Rabbi REUVEN BULKA is head of Congregation Machzikei Hadas in Ottawa and host of Sunday night with Rabbi Bulka on 580 CFRA.
Before addressing your question, I should let you know, in the spirit of full and honest disclosure, that I do not know the answer to your question. My response will be somewhat of a dance around the question because any seemingly complete answer will only lead to more questions.
Rev. GEOFFREY KERSLAKE is a priest of the Roman Catholic archdiocese of Ottawa
The Catholic faith has a profound respect for both the body and the soul because of their intimate connection. Our faith teaches that human beings are not spiritual creatures ‘imprisoned in a body’ but are instead a profound unity of body and soul (or spirit): “it is because of its spiritual soul that the body made of matter becomes a living, human body; spirit and matter, in man, are not two natures united, but rather their union forms a single nature” and this union of body and soul is to intimate, so profound, that the soul is said to be the “form of the body” (Catechism of the Catholic Church n. 365).
KEVIN SMITH is on the board of directors for the centre for Inquiry, Canada’s premier venue for humanists, skeptics and freethinkers
This is all about imagination. Picture yourself looking at a scan of your body. You’d see every organ, tissue and bone in a rainbow of greys. Every piece operating in unison, providing us with life. We could do a bit of soul-searching at the same time, but upon close examination, we wouldn’t see one.
Yet many faithful cannot seem to live without it. To them, the soul is not evident in an MRI as it is invisible, beyond time and space. It’s our immortal, supernatural organ, the essence of our self. For some religious groups, upon death, if deemed to be healthy, the soul will enter paradise. If judged to be sick, it will be tortured and burned.
JACK MCLEAN is a Bahá’í scholar, teacher, essayist and poet published in the fields of spirituality, Bahá’í theology and poetry
With belief in the soul, an article of faith common to all religions, with the exception of Buddhism, we enter into the heart of religion. The soul has, of course, both secular and sacred meanings. Kia motors is now manufacturing a car called Soul. I suppose it means that the vehicles touches your soul or represents some sort of materialization of soul, or like the soul, it travels. We speak of “soul music,” which combines gospel music—the soul connection—and rhythm and blues. When we are joyful or grieve, it is the soul that is affected.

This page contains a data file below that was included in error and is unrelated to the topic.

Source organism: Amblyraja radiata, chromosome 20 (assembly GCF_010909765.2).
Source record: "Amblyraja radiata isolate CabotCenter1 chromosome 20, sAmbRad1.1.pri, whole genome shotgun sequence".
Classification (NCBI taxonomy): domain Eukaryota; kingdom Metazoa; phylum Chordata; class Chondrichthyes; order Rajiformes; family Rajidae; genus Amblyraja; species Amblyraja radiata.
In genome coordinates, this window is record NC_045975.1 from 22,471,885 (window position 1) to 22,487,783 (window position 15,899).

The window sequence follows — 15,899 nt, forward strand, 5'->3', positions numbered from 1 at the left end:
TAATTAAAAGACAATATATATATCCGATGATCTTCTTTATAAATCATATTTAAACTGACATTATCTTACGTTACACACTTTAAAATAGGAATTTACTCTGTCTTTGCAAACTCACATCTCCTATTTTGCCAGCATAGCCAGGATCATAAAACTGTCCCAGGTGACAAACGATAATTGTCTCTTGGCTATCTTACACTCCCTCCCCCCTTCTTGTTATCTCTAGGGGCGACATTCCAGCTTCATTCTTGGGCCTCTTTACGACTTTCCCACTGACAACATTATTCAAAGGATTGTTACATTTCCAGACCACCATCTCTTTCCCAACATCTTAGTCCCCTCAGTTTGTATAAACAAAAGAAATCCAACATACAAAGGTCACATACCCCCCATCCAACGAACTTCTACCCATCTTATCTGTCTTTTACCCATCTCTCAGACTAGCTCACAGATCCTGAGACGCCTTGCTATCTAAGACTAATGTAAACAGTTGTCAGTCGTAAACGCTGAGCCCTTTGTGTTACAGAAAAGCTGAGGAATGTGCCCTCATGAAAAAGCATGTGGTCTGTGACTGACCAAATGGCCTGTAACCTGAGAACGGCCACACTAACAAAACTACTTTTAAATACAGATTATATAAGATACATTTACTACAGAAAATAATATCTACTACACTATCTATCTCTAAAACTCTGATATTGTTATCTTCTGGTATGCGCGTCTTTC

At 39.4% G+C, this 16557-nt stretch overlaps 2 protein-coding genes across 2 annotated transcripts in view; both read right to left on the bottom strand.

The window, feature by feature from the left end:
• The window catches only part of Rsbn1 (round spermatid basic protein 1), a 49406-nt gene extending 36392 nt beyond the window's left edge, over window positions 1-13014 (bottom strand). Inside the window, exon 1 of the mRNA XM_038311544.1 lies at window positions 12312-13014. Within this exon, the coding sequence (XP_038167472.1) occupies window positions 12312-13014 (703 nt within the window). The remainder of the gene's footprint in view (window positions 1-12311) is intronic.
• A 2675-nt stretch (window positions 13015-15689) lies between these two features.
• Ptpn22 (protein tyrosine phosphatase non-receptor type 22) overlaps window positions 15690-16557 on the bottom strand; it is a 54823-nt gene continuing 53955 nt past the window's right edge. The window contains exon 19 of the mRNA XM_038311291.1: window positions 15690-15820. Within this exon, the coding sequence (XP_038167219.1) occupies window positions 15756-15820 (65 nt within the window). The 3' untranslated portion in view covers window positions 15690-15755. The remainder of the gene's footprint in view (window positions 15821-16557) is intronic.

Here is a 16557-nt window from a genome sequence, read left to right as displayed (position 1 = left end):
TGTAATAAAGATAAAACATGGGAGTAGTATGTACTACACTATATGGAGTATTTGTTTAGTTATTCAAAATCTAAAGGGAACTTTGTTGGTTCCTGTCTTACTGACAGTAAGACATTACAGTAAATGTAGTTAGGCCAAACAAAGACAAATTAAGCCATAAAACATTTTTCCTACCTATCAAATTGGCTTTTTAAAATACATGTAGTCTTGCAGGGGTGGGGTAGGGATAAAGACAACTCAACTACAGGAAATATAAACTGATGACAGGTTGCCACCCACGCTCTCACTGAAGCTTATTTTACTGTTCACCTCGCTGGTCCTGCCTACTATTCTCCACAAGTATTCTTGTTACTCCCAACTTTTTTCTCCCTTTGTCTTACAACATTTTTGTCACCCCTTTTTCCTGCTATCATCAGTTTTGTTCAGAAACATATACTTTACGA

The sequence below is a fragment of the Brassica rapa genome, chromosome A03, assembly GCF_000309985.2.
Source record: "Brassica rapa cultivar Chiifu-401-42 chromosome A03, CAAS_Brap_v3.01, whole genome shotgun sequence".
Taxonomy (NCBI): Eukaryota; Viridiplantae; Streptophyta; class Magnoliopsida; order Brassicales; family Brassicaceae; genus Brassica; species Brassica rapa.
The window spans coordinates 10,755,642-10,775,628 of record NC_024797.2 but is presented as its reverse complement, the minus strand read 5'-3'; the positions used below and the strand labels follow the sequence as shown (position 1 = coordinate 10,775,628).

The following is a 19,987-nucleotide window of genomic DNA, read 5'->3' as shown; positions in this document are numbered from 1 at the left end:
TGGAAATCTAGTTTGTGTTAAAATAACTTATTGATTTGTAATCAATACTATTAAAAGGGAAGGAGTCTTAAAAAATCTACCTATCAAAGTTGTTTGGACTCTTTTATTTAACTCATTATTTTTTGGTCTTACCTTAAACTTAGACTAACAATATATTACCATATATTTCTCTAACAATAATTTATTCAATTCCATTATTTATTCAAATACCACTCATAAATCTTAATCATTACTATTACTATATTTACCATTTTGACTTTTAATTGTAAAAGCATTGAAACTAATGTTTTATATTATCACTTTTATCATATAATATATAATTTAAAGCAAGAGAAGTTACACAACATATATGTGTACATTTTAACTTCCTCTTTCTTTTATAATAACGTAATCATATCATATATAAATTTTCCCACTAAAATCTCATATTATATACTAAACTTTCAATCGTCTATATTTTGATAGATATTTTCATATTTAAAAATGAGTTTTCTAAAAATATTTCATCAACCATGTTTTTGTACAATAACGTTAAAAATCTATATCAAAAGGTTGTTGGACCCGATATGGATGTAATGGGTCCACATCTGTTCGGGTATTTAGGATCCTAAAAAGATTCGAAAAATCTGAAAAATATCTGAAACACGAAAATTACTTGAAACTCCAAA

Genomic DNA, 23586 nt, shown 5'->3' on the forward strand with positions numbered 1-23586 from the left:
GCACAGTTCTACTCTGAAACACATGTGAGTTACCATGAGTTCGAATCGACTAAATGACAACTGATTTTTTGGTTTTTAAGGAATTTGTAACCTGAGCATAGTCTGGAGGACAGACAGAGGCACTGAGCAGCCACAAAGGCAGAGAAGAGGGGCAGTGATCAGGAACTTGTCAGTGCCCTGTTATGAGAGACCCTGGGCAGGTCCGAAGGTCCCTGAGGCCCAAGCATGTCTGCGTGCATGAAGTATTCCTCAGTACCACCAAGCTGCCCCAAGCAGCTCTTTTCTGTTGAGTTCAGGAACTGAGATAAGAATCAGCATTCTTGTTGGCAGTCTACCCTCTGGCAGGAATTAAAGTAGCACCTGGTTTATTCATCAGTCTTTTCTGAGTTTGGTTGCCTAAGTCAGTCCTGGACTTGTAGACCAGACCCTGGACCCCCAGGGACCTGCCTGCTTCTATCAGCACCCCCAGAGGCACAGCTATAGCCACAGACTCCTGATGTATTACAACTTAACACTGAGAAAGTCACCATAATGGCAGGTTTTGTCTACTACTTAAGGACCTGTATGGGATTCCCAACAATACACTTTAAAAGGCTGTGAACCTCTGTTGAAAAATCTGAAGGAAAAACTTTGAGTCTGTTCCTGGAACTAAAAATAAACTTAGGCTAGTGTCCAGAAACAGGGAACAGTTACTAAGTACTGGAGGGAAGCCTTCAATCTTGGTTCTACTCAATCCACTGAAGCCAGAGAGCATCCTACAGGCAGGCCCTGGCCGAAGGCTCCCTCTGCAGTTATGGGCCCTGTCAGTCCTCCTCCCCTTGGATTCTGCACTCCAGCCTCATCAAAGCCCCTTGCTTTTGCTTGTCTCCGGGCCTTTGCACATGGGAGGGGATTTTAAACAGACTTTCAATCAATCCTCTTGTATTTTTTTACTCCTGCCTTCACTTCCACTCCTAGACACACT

But in spiritual or metaphysical terms, the soul represents our original divine identity, an entity created by God, a divine endowment, for whose care we are directly responsible. The soul is that immortal reality that survives the death of the physical body. So belief in the soul is absolutely essential to spiritual life, for much hangs on it. It is the ne plus ultra of the human’s divine life.
ABDUL RASHID is a member of the Ottawa Muslim community, the Christian-Muslim Dialogue and the Capital Region Interfaith Council
Many religious and secular philosophers have discussed the nature, purpose and functions of soul. Most of these discussions are complex, conjectural and of little use to a lay person.
A body and soul jointly constitute a human being. While the body consists of matter, the soul is spiritual in nature. Our knowledge of the material component of the human being is quite extensive. We continue to know in greater detail about the nature of the body, its strengths and weaknesses, its development and its decline, and so on.
In contrast, our knowledge of the true nature of the soul or spirit, as it is sometimes called, is extremely limited. For a Muslim, this is not surprising since our scripture, the Holy Qur’n, tells the Holy Prophet, when he was asked about the spirit, ruh, to say: “The Spirit (comes) by command of my Lord: and of knowledge it is only a little that is communicated to you” (17:85)....